August 1st, 2012 at 9:56 pm by Dr. Drang
There’s a small crisis spreading across that part of the Mac world that’s upgraded to Mountain Lion and/or Safari 6. The crisis has been triggered by this behavior: when you enter search terms in the omnibar and go to the Google results page, the search terms don’t get replaced by the URL of the Google page.
How is this a problem? Suppose you want the URL of that Google results page; you can’t just swipe through the field and copy it because it isn’t in the field to be swiped.
People soon learned that the URL is available via AppleScript, so there’s been a flurry of posts and tweets with scripts that look something like this:
tell application "Safari" set theURL to the URL of the current tab of the front window set the clipboard to theURL end tell
How the script gets run depends on the tools you have. There’s the venerable Scripts menu that Apple provides and a host of third-party solutions, including FastScripts, LaunchBar, Quicksilver, and TextExpander.
The interesting thing about this solution is its unnecessary reliance on the clipboard. The programmers are duplicating their old “by hand” behavior instead of taking advantage of what scripting can do for you. And it’s costing them a step or two every time they use their script.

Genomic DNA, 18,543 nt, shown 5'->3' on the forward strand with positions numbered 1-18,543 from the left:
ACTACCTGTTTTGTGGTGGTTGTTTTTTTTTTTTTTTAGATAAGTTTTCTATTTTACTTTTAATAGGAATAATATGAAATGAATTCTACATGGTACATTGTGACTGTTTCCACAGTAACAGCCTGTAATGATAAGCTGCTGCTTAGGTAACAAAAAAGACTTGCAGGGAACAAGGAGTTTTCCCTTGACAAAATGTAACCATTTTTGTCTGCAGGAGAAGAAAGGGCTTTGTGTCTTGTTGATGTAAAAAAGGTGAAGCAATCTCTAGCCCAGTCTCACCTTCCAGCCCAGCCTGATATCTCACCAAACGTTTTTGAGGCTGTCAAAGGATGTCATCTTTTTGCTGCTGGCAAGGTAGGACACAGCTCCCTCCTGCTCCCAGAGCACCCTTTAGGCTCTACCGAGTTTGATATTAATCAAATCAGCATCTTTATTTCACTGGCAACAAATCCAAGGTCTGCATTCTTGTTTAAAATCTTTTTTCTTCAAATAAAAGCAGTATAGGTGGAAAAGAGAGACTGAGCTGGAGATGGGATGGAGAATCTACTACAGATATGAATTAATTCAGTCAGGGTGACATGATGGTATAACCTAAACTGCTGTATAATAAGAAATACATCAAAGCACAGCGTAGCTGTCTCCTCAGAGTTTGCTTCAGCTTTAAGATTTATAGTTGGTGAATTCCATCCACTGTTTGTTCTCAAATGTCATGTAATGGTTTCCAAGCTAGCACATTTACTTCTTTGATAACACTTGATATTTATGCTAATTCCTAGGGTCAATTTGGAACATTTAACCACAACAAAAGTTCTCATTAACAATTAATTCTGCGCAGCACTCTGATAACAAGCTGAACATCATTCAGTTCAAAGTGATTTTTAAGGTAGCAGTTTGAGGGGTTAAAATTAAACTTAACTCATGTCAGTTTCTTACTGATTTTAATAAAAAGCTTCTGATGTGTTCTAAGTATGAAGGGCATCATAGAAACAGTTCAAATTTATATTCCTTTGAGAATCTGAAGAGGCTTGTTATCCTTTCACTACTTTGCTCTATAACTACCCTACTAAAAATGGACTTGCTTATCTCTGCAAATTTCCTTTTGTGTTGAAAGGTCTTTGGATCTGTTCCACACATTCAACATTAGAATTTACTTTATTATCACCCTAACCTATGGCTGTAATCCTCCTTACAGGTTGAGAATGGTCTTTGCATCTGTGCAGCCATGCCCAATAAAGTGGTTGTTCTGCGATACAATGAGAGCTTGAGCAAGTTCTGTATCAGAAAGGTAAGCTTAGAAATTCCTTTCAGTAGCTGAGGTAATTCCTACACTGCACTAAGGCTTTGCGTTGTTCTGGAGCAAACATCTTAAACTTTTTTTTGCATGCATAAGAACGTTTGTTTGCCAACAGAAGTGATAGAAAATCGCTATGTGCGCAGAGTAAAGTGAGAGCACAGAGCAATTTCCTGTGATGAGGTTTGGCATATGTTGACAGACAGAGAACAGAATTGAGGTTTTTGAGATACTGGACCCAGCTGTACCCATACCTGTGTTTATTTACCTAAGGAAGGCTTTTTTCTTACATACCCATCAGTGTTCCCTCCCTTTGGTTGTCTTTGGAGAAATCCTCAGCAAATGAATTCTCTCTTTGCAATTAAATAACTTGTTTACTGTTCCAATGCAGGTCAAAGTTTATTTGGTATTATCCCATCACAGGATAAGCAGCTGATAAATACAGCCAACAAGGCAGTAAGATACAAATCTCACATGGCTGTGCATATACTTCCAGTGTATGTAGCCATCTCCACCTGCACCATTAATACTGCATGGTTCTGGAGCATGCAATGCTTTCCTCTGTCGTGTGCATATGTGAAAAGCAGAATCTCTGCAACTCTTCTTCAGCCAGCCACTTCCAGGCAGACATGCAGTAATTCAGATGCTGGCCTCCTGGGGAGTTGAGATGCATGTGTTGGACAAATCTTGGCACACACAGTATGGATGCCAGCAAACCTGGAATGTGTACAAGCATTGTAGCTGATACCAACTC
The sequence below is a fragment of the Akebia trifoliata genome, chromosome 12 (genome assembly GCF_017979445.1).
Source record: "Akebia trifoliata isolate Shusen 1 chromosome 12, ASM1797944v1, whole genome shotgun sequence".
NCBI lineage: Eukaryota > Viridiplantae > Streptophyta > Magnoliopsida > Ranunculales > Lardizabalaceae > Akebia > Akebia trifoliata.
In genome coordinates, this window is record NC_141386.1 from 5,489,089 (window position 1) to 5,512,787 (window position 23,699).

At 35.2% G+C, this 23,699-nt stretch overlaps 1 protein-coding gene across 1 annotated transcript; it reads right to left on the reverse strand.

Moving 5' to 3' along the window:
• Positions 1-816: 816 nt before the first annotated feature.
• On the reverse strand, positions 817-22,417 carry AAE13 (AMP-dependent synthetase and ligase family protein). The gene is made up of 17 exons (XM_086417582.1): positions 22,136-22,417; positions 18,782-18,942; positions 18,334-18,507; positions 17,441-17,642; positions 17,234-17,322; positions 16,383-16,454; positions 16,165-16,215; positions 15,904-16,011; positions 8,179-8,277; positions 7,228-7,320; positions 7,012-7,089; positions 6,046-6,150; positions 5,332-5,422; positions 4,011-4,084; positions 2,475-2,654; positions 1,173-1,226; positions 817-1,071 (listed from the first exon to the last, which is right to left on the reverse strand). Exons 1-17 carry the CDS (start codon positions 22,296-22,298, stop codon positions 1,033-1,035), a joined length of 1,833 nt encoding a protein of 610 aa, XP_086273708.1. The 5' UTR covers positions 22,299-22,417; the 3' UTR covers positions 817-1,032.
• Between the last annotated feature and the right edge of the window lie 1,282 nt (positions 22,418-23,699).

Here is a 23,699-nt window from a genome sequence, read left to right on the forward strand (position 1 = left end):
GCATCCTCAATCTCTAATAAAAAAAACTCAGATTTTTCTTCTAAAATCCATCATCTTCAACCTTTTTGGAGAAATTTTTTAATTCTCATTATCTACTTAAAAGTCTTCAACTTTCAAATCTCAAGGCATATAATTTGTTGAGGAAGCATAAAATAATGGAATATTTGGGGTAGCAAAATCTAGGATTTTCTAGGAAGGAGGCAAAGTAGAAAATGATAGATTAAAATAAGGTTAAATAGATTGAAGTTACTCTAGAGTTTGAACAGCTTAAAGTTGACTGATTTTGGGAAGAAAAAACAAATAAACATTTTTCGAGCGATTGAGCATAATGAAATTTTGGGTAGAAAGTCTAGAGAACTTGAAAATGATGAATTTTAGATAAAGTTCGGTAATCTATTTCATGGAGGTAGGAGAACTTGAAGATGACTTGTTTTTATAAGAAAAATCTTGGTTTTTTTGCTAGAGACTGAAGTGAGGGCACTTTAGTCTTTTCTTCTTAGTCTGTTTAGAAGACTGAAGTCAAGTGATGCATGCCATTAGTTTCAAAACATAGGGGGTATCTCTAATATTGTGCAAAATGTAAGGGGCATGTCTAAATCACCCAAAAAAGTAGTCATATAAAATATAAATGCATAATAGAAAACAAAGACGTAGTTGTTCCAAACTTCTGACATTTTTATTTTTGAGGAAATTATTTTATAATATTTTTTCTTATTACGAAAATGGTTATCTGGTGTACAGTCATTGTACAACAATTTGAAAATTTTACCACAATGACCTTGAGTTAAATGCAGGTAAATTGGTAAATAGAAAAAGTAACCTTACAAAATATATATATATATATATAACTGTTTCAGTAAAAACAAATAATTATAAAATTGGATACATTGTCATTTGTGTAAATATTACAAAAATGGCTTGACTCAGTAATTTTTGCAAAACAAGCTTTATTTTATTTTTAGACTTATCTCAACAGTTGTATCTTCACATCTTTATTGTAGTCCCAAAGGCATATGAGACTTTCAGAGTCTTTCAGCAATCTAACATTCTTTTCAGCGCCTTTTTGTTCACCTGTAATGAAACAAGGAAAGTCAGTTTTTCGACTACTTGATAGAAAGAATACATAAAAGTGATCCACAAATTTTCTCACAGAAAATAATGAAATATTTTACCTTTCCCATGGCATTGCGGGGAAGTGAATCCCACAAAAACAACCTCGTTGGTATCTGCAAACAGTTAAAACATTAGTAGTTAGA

(I’m assuming here that the people using this technique have TextExpander, which is probably a safe bet. It’s the best tool for this job.)
Here, for example, is what an AppleScript TextExpander snippet that gets the URL of the frontmost tab should look like:
tell application "Safari" to get the URL of the front document
Boom. Give that a nice abbreviation, like
;furl for “front URL,” and it’ll insert the URL directly where you’re typing. There’s no need to run the script and then paste the URL—that’s an inefficiency that comes from thinking the script has to act like you would.
The question of whether a computer can think is no more interesting than the question of whether a submarine can swim.
I’ve been using
;furl for years to insert URLs into what I’m writing without having to
- switch to Safari,
- copy the URL,
- switch back to my editor, and
That it’s a solution to this new Safari 6 problem is just an added benefit.
Once I got comfortable using the
;furl snippet, I made several others that get and insert the URLs from tabs that aren’t necessarily frontmost.
;1url gets the URL from the leftmost tab,
;2url gets the second one from the left, and so on up to
;6url. All of these snippets are in this GitHub repository.
By the way, if you look at the snippets in the repository, you’ll notice that they’re more complicated than the one-liner given above. That’s because I wrote them back when I was considering a switch to Chrome and I wanted the snippets to work with both browsers. They do.